In fight over Brazil leader’s virus test, crisis looms

Brazil's President Jair Bolsonaro signals thumbs up to his supporters during a protest against his former Minister of Justice Sergio Moro and the Supreme Court, in front of the Planalto presidential palace, in Brasilia, Brazil, Sunday, May 3, 2020.

Brazilian President Jair Bolsonaro says he twice tested negative for the coronavirus but many, including a federal judge, are demanding he share the actual results. Still, the leader has refused.

The surreal standoff is the latest flashpoint in a broader battle between a president who has repeatedly tested the limits of his power and democratic institutions. There are concerns that as Bolsonaro pushes back, it could spark a constitutional crisis.

Bolsonaro has consistently downplayed the coronavirus pandemic and has fiercely criticized efforts by governors and mayors to impose measures to control the virus’ spread, instead advocating for most people to get back to work.

But the courts have repeatedly curtailed him — on this issue and others: They ruled that governors and mayors have the power to determine shutdown measures. They overturned the president’s decree allowing religious gatherings and are trying to force the release of his COVID-19 test results to put to rest speculation he may have lied. They struck down his pick for federal police director and on Saturday suspended his decision to expel 30 Venezuelan diplomats from the country.

Bolsonaro’s supporters have denounced the decisions as part of a plot to derail his presidency, and the president himself says he is a victim of meddling by obstructionist judges.

“Enough with the interference. We’re not going to allow any more interference!” Bolsonaro said on Sunday. “Patience has run out. We’re going to take Brazil forward.”

Analysts say the court decisions impose constraints on a populist who is testing democratic guardrails and has shown he is not afraid to take his legal battles to the street when he is unhappy with the courts.

Bolsonaro and his base have frequently lambasted the courts when they limit his power. They have decried, for instance, one justice’s recent decision to block the nomination of a new chief of the federal police, seen by many as too close to the Bolsonaro family.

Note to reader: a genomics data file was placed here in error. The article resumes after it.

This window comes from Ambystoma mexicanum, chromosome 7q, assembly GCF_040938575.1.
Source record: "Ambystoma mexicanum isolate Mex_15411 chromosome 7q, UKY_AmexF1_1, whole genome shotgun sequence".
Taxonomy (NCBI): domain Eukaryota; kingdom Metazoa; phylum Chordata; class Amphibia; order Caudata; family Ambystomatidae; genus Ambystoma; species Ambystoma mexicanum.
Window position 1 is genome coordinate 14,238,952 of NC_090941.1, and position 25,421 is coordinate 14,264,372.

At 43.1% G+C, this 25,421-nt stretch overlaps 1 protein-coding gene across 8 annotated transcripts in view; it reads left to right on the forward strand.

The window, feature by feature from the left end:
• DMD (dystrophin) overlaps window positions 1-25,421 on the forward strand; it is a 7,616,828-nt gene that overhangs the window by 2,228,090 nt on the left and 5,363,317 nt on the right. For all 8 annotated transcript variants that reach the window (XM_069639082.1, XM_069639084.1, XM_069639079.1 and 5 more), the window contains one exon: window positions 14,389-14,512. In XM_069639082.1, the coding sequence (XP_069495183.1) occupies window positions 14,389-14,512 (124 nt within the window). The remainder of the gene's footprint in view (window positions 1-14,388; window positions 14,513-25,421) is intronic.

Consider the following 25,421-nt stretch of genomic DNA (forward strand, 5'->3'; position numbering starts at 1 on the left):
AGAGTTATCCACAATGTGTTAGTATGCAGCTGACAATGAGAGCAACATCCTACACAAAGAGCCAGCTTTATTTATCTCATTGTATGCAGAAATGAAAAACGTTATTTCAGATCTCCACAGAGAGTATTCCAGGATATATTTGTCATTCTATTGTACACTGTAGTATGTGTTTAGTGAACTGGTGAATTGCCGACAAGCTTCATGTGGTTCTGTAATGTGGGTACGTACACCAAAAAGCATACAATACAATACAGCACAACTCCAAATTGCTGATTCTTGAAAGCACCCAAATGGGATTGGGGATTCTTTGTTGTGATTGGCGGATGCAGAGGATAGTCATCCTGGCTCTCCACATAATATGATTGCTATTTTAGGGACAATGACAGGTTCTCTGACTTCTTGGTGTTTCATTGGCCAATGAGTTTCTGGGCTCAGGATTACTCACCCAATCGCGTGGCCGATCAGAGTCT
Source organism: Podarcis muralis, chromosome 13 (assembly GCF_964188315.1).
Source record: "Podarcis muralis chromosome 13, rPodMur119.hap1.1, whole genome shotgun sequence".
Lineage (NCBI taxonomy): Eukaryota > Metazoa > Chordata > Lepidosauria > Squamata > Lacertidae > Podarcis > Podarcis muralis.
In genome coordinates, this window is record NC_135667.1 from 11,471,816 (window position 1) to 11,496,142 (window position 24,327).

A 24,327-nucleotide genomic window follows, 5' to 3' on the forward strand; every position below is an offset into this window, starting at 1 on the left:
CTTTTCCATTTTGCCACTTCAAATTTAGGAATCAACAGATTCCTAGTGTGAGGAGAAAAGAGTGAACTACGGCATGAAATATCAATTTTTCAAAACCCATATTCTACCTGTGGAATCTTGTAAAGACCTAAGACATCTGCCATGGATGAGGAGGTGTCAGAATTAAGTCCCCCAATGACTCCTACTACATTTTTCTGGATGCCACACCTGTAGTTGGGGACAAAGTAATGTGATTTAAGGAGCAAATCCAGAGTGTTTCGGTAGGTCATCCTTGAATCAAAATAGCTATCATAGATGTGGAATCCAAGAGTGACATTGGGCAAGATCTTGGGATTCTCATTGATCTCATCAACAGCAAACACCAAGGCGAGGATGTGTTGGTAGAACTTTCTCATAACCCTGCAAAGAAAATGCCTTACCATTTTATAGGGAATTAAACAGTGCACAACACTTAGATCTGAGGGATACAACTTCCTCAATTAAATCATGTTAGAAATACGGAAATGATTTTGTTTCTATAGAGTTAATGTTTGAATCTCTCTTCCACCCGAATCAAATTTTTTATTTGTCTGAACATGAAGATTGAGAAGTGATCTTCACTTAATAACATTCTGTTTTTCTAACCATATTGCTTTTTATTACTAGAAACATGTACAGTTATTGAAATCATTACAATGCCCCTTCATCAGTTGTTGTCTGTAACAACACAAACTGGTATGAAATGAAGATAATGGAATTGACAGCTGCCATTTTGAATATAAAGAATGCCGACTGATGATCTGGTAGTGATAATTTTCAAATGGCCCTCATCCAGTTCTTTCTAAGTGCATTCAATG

Even some critics, including former President Luiz Inácio Lula da Silva, believe the Supreme Court overstepped in that instance.

The highest court also approved the opening of an investigation into whether the appointment constituted illegal political interference.

The fight over his coronavirus test results has produced a particularly unusual chapter. Concerns about Bolsonaro’s health began in March, when the president returned from the U.S., and local media reported in the weeks that followed that more than a dozen members of his delegation tested positive for the coronavirus.

Initial unconfirmed reports indicated Bolsonaro had tested positive himself but then he announced on social media his results had come back negative. He has refused to produce the actual document, citing medical privacy.

Last week, a federal judge in São Paulo ordered Bolsonaro to present the results in response to a request from the O Estado de S. Pãulo newspaper. Bolsonaro’s attorney-general instead sent a summary of the results, the office said in a statement. The judge again insisted on the actual results, and a separate judge on Saturday gave Bolsonaro’s team five days to comply.

Bolsonaro has also further muddied the waters recently. Following the lawsuits, he said last week he had “perhaps” contracted the virus without knowing it.

All the while, Bolsonaro has kept appearing in public without a mask, addressing crowds and shaking well-wishers’ hands — on one occasion, after wiping his nose.

Bolsonaro’s support among a core base has long seemed nearly unshakable. While a positive result might not challenge that, it would likely erode support from moderates – the portion of people who are not die-hard but believe his policies are reasonable, said Lucas de Aragão, partner at the Brasilia-based consultancy Arko Advice.

“All this creates an environment of institutional crisis,” said Carlos Melo, a political science professor at Insper University in São Paulo. “Constitutional crises are complicated because when institutions no longer resolve controversies and conflicts, then who does? The use of force?”

As the political and economic crisis deriving from the pandemic deepens in Brazil, Bolsonaro might try to further discredit democratic institutions, looking for someone to blame to weather the storm, analysts said.

“This is why he is bashing the governors and judiciary,” said de Aragão. “The Bolsonaro government and his most influential advocates are always looking for a common enemy, because this creates a sense of community among supporters.”

Some of that can already be seen unfolding. Over the weekend, Bolsonaro’s core base made the hashtag #CoupFromTheSupremeCourt trend on Twitter in Brazil. Meanwhile in the capital of Brasilia on Sunday, protesters shouted slogans such as: “Careful, Justices, your robes will turn into handcuffs.”

“We want our president to be able to govern,” Bia Kicis, a lawmaker who appeared next to Bolsonaro on Sunday, said in a live broadcast on the president’s Facebook page. “Our people are not going to let (Supreme Court) Justices, with the stroke of a pen, prevent our president from governing!”

Experts said the president was playing a dangerous game by taking his legal battles to the streets. “Why not appeal? Why go to the streets?” asked Melo. “This is populism. It’s not understanding the constitutional appeals process in the country.”

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